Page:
Now that talks with Caleb Plant have, apparently, died a bloody death, Saul “Canelo” Alvarez is looking elsewhere for a viable Mexican Independence Day opponent.
In theory, the 31-year-old Mexican cash cow can fight pretty much anyone he wants to. The problem is that anyone worth fighting is going to be asking for a ridiculously blown-up payday and, because of that, talks will likely stall, and drag, and teeter on collapse no matter who gets pegged for the B-side role.
But before burying the earnest B-siders looking to cash-out against the red-headed Mexican star, let’s point the finger of blame right where it belongs– at DAZN and their dumb business practices.
Back when the streaming service signed Canelo to an 11-fight, $365 million deal, the brain trust at the wannabe “Netflix of Sports,” like a rich kid with an expensive tech toy he couldn’t possibly learn to operate, failed at every turn in properly handling the intricacies of a major star’s career.
Every proposed opponent for DAZN’s major-money superstar knew that the streaming service had no choice but to overpay for Canelo opponents because they desperately need name-value fighters for their biggest, most crucial investment.
Daniel Jacobs reportedly got a way-too-sweet $14 million deal to fight Alvarez in May of 2019 and a minimum of $4 million in his next two fights. Jacobs’ highest previous purse was a $1.75 million payout for his bout with Gennady Golovkin in 2017.
Sergey Kovalev reportedly earned around $12 million for his November, 2019 KO loss to Alvarez—six times his highest previous payout.
Even lowly Rocky Fielding got just under $1.5 million for being thrashed by Alvarez as the Mexican’s bonus soft touch opponent at the very beginning of his multi-fight contract.
Of course, this gouging of DAZN wasn’t helped by the fact that DAZN’s lead promoter, Eddie Hearn of Matchroom Boxing, was also in the mix, double-dipping, negotiating deals for his fighters (Jacobs, Fielding) to face Canelo– something which, at least in theory, gave him supreme leverage to boost Canelo B-side payouts.
Even after Alvarez wriggled his way out of his DAZN deal (and his Golden Boy promotional contract), the pattern continued. Hearn, conveniently enough, worked his way into Alvarez’s good graces, post-emancipation, signing him to a one-fight promotional deal to face Hearn’s fighter, Callum Smith, and then a two-fight promotional deal to face Avni Yildirim and Billy Joe Saunders, another Hearn fighter.
With Hearn, again, double-dipping and exploiting the pattern of overpaying B-sides (that he helped create), he reportedly got Smith between $8 and $10 million for his Canelo fight and got Billy Joe Saunders $8 million. Both paydays wildly exceeded any of the fighters’ previous payouts.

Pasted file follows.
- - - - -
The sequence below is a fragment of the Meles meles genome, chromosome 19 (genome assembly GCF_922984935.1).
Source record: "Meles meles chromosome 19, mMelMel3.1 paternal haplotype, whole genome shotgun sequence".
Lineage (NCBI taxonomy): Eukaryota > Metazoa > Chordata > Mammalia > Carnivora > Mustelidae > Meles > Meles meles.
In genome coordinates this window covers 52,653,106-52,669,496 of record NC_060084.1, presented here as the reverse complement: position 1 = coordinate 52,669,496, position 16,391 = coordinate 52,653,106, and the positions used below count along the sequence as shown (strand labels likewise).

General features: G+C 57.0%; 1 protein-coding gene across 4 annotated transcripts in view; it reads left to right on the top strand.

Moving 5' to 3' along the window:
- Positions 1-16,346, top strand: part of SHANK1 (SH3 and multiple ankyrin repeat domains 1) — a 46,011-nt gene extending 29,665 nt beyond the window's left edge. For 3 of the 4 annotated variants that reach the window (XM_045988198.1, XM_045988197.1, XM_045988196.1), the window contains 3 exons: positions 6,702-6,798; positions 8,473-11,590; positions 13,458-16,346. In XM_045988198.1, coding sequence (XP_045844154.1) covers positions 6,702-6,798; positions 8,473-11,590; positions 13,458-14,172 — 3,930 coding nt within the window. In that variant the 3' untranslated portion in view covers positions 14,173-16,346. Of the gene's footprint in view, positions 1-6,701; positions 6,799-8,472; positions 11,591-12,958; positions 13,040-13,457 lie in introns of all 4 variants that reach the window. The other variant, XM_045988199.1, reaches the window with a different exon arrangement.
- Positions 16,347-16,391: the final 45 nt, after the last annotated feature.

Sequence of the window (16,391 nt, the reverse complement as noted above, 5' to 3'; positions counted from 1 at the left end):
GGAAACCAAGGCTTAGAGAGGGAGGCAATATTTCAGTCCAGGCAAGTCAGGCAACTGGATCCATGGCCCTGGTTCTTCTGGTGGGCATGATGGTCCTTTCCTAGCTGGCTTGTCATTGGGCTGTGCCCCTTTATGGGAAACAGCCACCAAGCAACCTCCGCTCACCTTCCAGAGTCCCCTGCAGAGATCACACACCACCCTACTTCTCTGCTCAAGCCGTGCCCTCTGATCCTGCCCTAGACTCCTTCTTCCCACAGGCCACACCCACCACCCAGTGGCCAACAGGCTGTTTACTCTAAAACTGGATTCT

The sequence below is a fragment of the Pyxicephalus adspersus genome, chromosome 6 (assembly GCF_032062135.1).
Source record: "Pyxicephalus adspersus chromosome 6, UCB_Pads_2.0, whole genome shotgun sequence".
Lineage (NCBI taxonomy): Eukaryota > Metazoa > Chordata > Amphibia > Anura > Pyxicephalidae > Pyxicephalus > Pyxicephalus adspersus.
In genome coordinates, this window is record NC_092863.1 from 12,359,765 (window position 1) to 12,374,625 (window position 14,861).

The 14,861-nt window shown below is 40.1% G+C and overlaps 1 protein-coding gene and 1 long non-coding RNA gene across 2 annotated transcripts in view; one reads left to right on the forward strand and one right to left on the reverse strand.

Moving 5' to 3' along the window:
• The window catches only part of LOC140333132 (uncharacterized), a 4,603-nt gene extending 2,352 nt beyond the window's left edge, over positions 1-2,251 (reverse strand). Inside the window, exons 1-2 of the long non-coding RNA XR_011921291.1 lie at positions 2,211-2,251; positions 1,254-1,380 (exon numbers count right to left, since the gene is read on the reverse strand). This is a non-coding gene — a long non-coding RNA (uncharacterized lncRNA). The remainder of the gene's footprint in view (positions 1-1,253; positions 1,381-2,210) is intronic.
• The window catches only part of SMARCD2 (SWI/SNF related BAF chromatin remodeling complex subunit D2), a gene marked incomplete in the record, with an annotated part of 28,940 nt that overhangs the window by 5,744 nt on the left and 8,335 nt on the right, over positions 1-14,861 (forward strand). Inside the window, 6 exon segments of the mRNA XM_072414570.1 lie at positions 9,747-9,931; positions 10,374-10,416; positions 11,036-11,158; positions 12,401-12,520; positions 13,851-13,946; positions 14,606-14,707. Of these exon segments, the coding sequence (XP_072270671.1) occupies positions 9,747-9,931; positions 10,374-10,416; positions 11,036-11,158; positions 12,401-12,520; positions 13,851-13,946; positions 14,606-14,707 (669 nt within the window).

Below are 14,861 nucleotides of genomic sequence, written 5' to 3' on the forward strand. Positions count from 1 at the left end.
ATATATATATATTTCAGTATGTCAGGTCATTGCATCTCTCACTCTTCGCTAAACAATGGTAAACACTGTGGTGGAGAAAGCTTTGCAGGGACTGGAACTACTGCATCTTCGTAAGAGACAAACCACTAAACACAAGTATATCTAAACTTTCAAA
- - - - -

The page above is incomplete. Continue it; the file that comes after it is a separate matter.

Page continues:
And now, with the Plant deal dead and Alvarez’s exploration of the world outside of DAZN/Hearn shut down for now, Hearn is bringing the Canelo B-side focus back to another fighter he represents.
“I think Dmitry Bivol’s the fight. He’s ready. We promote him, we’ve spoken to Vadim [Kornilov], his manager, and [co-promoter] Andriy Rybinskiy, World Of Boxing, they want the fight, they’ve been looking for that breakout fight for some time,” Eddie Hearn recently told iFL TV.
How convenient, right?
From a Caleb Plant deal that seemed to be a no-brainer– one which, according to Plant, everything was already agreed upon from the B-side– to a quick death and a move back to DAZN, against a Hearn fighter (with a pending deal to be, at least partially, negotiated by Hearn, himself). Again, how convenient!
While talks between Alvarez and Plant were in motion, lots of stories were floated to the media, none of which were meant to HELP negotiations. It was reported that Premier Boxing Champions, which represents Plant, wanted Alvarez to sign a 3-fight deal with them as part of the Plant package. Then it was reported that the Al Haymon company was willing to make it a one-fight deal. Then, stories floated around that they were insisting on a 2-fight deal.
As these things usually go in boxing media, none of this stuff was verified, but all of it was carried around as fact. But what we DO know is that, whatever happened behind the scenes, it killed Canelo-Plant, to the benefit of Eddie Hearn, who was ready and eager to pounce on an opportunity to: A) Keep Canelo at DAZN and B) Try and get another inflated purse for one of his guys as Canelo B-side fodder.
But business is Business, of course, and whatever happens, happens. I like both Plant and Bivol for Canelo. I think both opponents present distinct stylistic challenges and both carry with them their own intrigue. Having a fully unified super middleweight champ would’ve been nice, but, oh well.
The only buzzkill coming from this latest round of Alvarez negotiations is that it’s become really clear now that– promotional free agent or not– this money and power drama is going to be a permanent part of the Canelo dynamic for the rest of his career.
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